I bought a "small" bag of play sand for $4.99 (I couldn't believe how cheap it was!) at our local hardware store to do permanent sandcastles. We only needed 1 cup of it though. What to do with the remaining 59 1/2 pounds...it didn't take my little guy very long to come up with an idea!
So, I got guilted into a sandbox. But, I have to say that I'm actually pretty happy with it. First, Landon and I went on a "special mission" to find toys that would LOVE to permanently move to the sandbox (once a sand toy, always a sand toy). Next, I searched my ever treasure-producing basement, and came up with a large, low storage bin on wheels. Works great! It keeps the fun looking fairly neat and tidy when not in use on our back porch. But, so far, it's been in use most of the time.
Okay...so ours isn't exactly a castle.
We made an island instead. And a baseball. And a moose, which actually looked more like a strangely proportioned dog. And a pirate boat. And quite a few other things that were completely unrecognizable... But, we had such fun!
Here's the recipe for what we named "Permanent Sandcastle Clay," from this month's issue of Family Fun Magazine.
1 cup sand
1/2 cup cornstarch
1 tsp alum (with spices at grocery store)
*1 tsp of cooking oil (this is our own addition)
3/4 cup water
1. Add the sand, cornstarch, and alum to a saucepan and use a wooden spoon to combine them completely.
2. Add the water and stir the mixture until it is smooth and the cornstarch is dissolved.
3. Cook the clay over medium-low heat, stirring occasionally. The clay should start to thicken within a minute or two. Stir more vigorously, being sure to scrape the mixture from the sides and bottom of the pan.
4. After about 3 minutes of cooking, the clay will have thickened to the consistency of play dough. Remove the clay from the pan. Once it's cool enough to touch, you can start start sculpting.
* For best results, use the clay within a day or two of mixing it.
Put the 'Nilla wafers in a small, plastic baggy that zips closed and crush them with the heavy end of a butter knife. Set everything out in bowls, ready to dish out. 1) Pudding. 2) Top half of the pudding with sprinkles (water). 3) Top the other half with the crushed wafers (sand). 4) Lay assorted shark snacks on top.5) Eat and enjoy!
Playing with your kids is all about connection, and nothing sparks that like conversation. This activity is great for all ages, and can be used in a lot of different ways. Basically, you just pick a theme (see below) based on the ages and nature of your kids and then write applicable "questions" on the ball. Next, just toss the ball back and forth and take turns "answering" whatever touches, say, your right thumb. I used this as a fun review tool before tests as a teacher. Even reluctant-to-share-preteens thought this was great! Add water and some silliness, and you're sure to get everyone talking...and laughing!
Here's a few themes (off the top of my head) to get you started.Anyone else have any other ideas?
* Would You Rather?
Example: Would you rather EAT A WORM (right thumb) or WALK A TIGHTROPE (left thumb)?
Example: Your thumb is on a T! Can to think of anything that starts with a T?
* Solve the Mystery
Example: Okay. I'm touching WHAT. So...what job does the man have?
* Action Ball
Example: You're touching STRETCH. Let's see you touch the sky!
*At the Zoo
Example: I went to the zoo and I saw a...MONKEY. Okay, let me see you imitate one!
* Dream Ball
Example: Hmmm...If I could LIVE ANYWHERE, I would pick....
Example: My favorite ICE CREAM FLAVOR is....
*Tell Me a Story:
Example: Once upon a time there was A STINKY SOCK...that was lost under a little boy's bed.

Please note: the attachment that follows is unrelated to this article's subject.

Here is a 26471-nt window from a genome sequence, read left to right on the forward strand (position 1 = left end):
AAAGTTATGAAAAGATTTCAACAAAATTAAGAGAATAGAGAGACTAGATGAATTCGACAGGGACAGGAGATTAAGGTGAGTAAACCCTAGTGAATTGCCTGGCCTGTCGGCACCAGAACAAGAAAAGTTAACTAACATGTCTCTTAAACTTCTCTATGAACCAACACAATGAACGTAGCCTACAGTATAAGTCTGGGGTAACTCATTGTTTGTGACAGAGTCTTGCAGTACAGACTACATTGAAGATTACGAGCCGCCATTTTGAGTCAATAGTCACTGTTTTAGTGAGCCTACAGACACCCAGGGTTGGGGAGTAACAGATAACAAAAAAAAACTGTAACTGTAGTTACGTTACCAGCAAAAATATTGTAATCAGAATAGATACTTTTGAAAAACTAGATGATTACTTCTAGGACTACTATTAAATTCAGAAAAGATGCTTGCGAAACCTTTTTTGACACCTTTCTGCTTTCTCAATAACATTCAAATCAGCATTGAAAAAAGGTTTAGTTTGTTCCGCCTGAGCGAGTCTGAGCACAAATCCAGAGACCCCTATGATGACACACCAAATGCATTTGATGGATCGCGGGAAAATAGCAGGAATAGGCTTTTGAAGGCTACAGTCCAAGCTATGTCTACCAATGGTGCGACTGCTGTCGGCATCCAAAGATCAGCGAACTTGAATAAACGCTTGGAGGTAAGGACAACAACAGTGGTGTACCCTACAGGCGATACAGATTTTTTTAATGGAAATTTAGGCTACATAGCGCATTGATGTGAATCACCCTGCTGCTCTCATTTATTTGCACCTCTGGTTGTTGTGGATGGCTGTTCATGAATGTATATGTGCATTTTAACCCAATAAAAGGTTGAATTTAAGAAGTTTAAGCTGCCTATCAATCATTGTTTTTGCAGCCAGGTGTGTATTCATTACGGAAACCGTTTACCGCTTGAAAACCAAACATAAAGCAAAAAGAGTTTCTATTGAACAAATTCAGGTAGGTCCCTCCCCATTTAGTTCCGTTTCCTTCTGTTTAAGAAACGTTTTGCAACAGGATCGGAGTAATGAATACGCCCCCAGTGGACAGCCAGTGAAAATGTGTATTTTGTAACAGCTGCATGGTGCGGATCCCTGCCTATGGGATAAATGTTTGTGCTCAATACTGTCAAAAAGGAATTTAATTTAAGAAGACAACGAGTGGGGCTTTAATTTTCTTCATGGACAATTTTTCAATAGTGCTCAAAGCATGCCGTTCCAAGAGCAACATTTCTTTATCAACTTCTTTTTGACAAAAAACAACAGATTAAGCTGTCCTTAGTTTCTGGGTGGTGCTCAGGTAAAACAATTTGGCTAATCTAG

I saw this idea in Family Fun Magazine, and knew that we HAD to do it!
Our invitation asked all neighborhood children to show up in their pajamas, and to bring their own jar and flashlight. Once they arrived, the kids adorned themselves in bright glow-in-the-dark bracelets, necklaces, and rings.
While we waited for dark to set in, parents helped their little ones make and decorate glow-in-the-dark lightning bugs (paint available at Michael's, about $2.99 ea).
Then, since we were delaying bedtime a bit, we gave the kids a burst of energy by way of Smores.
Finally, the little ones gathered to hear the rules of the game...'yes, your Mama can help you...of course you can give your bugs princess names...no, you can't count the lightning bugs you caught last night..'.While the kids (and parents) rounded up an impressive number of twinkling fireflies that night, the winner, a 6-year-old named Gabe, went home with a build-your-own-bug-catcher set, and a smile that barely fit on his face!
POUR milk into large bowl. Add dry pudding mix. Beat with wire whisk 2 min. or until well blended. Let stand 5 min.. Gently stir in whipped topping and 1/2 cup of the cookie crumbs.
SPOON into 10 (6- to 7-oz.) paper or plastic cups; top with remaining cookie crumbs.
REFRIGERATE at least 1 hour. Throw the gummy worms on there just before serving. Store leftovers in refrigerator. Dirt Cups can also be served frozen. Prepare as directed; freeze 3 hours or until firm.
Summer finds every family member in our house pulling out their Crocs. We love 'em! They go on fast, they're durable, they match most anything we wear in warm weather, and they're comfy. The ONLY problem that I have found with these beloved kicks is the dirty, smelly, even dare I say slimy, film that they harbor, and then transfer onto feet (especially little ones). Does anyone else have this problem...or are we just particularly dirty?!?!?
Anyway...my Tuesday Tip:The Dishwasher! Line those crocs up on the top shelf. They'll come out good as new, guaranteed. And ready for more fun in the sun!
Unfortunately, those piggy little feet still have to be handwashed.
A FunDadfriend of mine does this simple, and yummy, little experiment with his science students each year. Thanks for sharing, Bill! Click HERE to watch a how-to video for making homemade ice-cream in a bag.
Hope you have a great, and FUN, Fourth of July, everybody!